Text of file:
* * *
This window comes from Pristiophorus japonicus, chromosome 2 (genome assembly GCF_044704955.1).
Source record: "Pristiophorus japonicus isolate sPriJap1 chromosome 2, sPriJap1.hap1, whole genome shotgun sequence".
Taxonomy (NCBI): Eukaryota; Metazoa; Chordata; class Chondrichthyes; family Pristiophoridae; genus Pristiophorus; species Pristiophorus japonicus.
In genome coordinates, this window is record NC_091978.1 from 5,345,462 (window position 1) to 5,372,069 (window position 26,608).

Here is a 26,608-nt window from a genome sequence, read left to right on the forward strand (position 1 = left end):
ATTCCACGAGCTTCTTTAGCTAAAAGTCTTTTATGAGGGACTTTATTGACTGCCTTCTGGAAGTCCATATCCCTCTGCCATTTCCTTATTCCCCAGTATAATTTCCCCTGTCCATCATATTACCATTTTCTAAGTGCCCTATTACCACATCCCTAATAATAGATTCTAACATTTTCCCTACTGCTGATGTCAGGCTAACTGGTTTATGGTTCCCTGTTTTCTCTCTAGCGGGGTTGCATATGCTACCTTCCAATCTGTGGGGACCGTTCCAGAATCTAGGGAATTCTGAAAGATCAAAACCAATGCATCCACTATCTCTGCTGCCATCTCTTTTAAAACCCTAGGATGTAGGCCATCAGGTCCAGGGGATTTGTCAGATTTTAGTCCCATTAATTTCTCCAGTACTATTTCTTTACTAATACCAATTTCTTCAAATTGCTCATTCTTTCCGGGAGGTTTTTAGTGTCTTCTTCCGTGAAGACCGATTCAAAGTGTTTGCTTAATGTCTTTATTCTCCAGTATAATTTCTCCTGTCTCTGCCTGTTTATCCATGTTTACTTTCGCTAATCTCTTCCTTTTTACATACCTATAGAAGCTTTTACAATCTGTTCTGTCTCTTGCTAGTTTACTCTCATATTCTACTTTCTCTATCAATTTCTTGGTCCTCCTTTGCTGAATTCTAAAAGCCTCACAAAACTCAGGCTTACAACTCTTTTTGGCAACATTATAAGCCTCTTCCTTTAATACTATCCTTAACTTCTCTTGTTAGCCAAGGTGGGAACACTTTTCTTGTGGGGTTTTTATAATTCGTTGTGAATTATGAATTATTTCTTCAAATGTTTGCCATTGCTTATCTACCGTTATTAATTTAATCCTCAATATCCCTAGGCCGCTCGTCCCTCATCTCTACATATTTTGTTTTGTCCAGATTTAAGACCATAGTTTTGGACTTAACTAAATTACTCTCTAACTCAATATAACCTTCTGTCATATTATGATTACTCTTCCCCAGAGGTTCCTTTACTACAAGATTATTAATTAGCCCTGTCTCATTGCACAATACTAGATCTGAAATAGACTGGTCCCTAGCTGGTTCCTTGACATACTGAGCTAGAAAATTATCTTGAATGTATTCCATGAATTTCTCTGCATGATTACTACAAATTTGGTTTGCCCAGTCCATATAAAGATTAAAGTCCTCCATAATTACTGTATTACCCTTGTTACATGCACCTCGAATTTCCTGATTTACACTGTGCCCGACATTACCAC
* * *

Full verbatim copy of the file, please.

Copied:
This window comes from Pristiophorus japonicus, chromosome 2 (genome assembly GCF_044704955.1).
Source record: "Pristiophorus japonicus isolate sPriJap1 chromosome 2, sPriJap1.hap1, whole genome shotgun sequence".
Taxonomy (NCBI): Eukaryota; Metazoa; Chordata; class Chondrichthyes; family Pristiophoridae; genus Pristiophorus; species Pristiophorus japonicus.
In genome coordinates, this window is record NC_091978.1 from 5,345,462 (window position 1) to 5,372,069 (window position 26,608).

Here is a 26,608-nt window from a genome sequence, read left to right on the forward strand (position 1 = left end):
ATTCCACGAGCTTCTTTAGCTAAAAGTCTTTTATGAGGGACTTTATTGACTGCCTTCTGGAAGTCCATATCCCTCTGCCATTTCCTTATTCCCCAGTATAATTTCCCCTGTCCATCATATTACCATTTTCTAAGTGCCCTATTACCACATCCCTAATAATAGATTCTAACATTTTCCCTACTGCTGATGTCAGGCTAACTGGTTTATGGTTCCCTGTTTTCTCTCTAGCGGGGTTGCATATGCTACCTTCCAATCTGTGGGGACCGTTCCAGAATCTAGGGAATTCTGAAAGATCAAAACCAATGCATCCACTATCTCTGCTGCCATCTCTTTTAAAACCCTAGGATGTAGGCCATCAGGTCCAGGGGATTTGTCAGATTTTAGTCCCATTAATTTCTCCAGTACTATTTCTTTACTAATACCAATTTCTTCAAATTGCTCATTCTTTCCGGGAGGTTTTTAGTGTCTTCTTCCGTGAAGACCGATTCAAAGTGTTTGCTTAATGTCTTTATTCTCCAGTATAATTTCTCCTGTCTCTGCCTGTTTATCCATGTTTACTTTCGCTAATCTCTTCCTTTTTACATACCTATAGAAGCTTTTACAATCTGTTCTGTCTCTTGCTAGTTTACTCTCATATTCTACTTTCTCTATCAATTTCTTGGTCCTCCTTTGCTGAATTCTAAAAGCCTCACAAAACTCAGGCTTACAACTCTTTTTGGCAACATTATAAGCCTCTTCCTTTAATACTATCCTTAACTTCTCTTGTTAGCCAAGGTGGGAACACTTTTCTTGTGGGGTTTTTATAATTCGTTGTGAATTATGAATTATTTCTTCAAATGTTTGCCATTGCTTATCTACCGTTATTAATTTAATCCTCAATATCCCTAGGCCGCTCGTCCCTCATCTCTACATATTTTGTTTTGTCCAGATTTAAGACCATAGTTTTGGACTTAACTAAATTACTCTCTAACTCAATATAACCTTCTGTCATATTATGATTACTCTTCCCCAGAGGTTCCTTTACTACAAGATTATTAATTAGCCCTGTCTCATTGCACAATACTAGATCTGAAATAGACTGGTCCCTAGCTGGTTCCTTGACATACTGAGCTAGAAAATTATCTTGAATGTATTCCATGAATTTCTCTGCATGATTACTACAAATTTGGTTTGCCCAGTCCATATAAAGATTAAAGTCCTCCATAATTACTGTATTACCCTTGTTACATGCACCTCGAATTTCCTGATTTACACTGTGCCCGACATTACCAC